Concrete nutrition labels convey much more than abstract ones

Description and Key take-away(s) The German consumer interest group Verbraucherzentrale Hamburg uses the Choice Architecture tool Concreteness to convey nutritional information in a much more efficient way than abstract nutritional labels do. An example for Nutella below, with ingredients in German (but anyone gets the point…) Comments Really [...]

Concrete nutrition labels convey much more than abstract ones 2017-02-21T00:02:16+11:00

Printing flat screen TVs on side of bike packages reduces delivery damage by up to 80%

Interested in more Case Studies? Find them all here. Key take-away(s) A bike manufacturer had consistently high damage rates to their bike deliveries, resulting in costly returns and replacement and unsatisfied customers. They tested printing the image of huge flat-screen TV on the packages to reduce the damage rate. Results [...]

Printing flat screen TVs on side of bike packages reduces delivery damage by up to 80% 2016-09-21T15:55:46+11:00

Encouraging hospital visitors to use hand disinfectant

Note: analysis based on my Behavioral Orchestration and Analysis framework explained here. Source: Nudging Hospital Visitors’ Hand Hygiene Compliance Goal(s) Reducing Hospital-acquired-infections by increasing the proportion of visitors to relatives staying at hospitals that use the hand sanitizers available. Changes implemented Choice Architecture Contextual persuasion and copy elements added a red sign to [...]

Encouraging hospital visitors to use hand disinfectant 2016-04-24T00:07:22+11:00

Increasing the distance between a beverage station and a snack station reduces the number of people who grab a snack while taking a beverage

Source: HBR article How Google Optimized Healthy Office Snacks They observed people's choices when going into Google's microkitchen with a food station and beverage station, and recorded how many people took both a beverage and a snack. When the snack station was 6.5 ft from the beverage station, people were 50% more [...]

Increasing the distance between a beverage station and a snack station reduces the number of people who grab a snack while taking a beverage 2016-03-07T15:38:53+11:00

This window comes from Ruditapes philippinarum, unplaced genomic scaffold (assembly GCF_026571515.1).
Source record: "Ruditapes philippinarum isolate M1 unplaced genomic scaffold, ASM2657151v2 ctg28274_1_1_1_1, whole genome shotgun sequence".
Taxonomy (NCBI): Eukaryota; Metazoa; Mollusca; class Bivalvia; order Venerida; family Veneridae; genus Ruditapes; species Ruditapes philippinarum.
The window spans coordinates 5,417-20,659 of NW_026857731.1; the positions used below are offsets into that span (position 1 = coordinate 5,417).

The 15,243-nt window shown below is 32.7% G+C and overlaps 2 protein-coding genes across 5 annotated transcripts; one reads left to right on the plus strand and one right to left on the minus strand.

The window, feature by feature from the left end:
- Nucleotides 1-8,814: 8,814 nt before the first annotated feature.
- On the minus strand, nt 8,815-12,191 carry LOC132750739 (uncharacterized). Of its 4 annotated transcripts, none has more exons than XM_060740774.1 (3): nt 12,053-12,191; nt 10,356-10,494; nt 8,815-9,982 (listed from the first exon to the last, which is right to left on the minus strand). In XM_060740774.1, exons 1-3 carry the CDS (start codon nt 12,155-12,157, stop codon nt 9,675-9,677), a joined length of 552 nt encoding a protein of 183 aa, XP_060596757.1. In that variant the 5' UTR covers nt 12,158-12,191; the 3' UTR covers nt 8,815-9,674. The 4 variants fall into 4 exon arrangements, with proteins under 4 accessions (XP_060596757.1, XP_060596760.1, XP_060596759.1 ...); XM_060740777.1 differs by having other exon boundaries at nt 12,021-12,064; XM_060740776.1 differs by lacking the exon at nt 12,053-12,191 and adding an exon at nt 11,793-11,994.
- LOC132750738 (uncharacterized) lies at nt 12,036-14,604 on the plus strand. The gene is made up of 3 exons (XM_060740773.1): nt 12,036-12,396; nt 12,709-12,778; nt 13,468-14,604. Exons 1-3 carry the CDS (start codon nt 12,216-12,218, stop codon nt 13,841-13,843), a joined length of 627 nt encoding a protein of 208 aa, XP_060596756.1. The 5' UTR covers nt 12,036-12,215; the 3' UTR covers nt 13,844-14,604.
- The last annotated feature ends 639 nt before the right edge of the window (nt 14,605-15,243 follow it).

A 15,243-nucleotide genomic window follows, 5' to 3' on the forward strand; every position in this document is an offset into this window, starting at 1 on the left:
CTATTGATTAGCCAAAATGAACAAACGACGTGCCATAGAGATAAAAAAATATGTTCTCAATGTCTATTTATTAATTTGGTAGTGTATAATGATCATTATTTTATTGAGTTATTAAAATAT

Making people walk more so they wait less increases their satisfaction

Via Alex Stone in the NYT (take it with just a small grain of salt as I couldn't locate the original research, but the NYT editors should have done their job right and checked it). The first paragraphs say it all and it's an excellent case study: SOME years ago, [...]

Making people walk more so they wait less increases their satisfaction 2017-02-23T12:12:11+11:00

GPS navigation app switches to child voice near a school

Via Richard Thaler, and from a Swedish insurer, this great nudge idea. When you're driving in areas frequented by children like schools, daycare centers, etc. the voice on your GPS navigation app switches automatically to children voices. The video below describes the effect and the thinking behind this project. This [...]

GPS navigation app switches to child voice near a school 2015-08-31T13:45:16+11:00

Wealthfront allows clients to adjust risk tolerance only once a month

In order to prevent its clients from succumbing too much to the Myopic Loss Aversion phenomenon, Wealthfront prevents them from adjusting their risk tolerance more than once a month: We go to great lengths in our communication and our information design to portray things in their most appropriate light and [...]

Wealthfront allows clients to adjust risk tolerance only once a month 2015-06-18T18:32:16+11:00

Citibank’s Lite mobile app: fighting Myopic Loss Aversion

Even though it's not its stated aim, the app is a good example of a design workaround that helps fight Myopic Loss Aversion for clients: you can access your latest account and transactions info, but taking action requires you to log into the real mobile app, or online banking, etc. [...]

Citibank’s Lite mobile app: fighting Myopic Loss Aversion 2015-06-18T18:23:50+11:00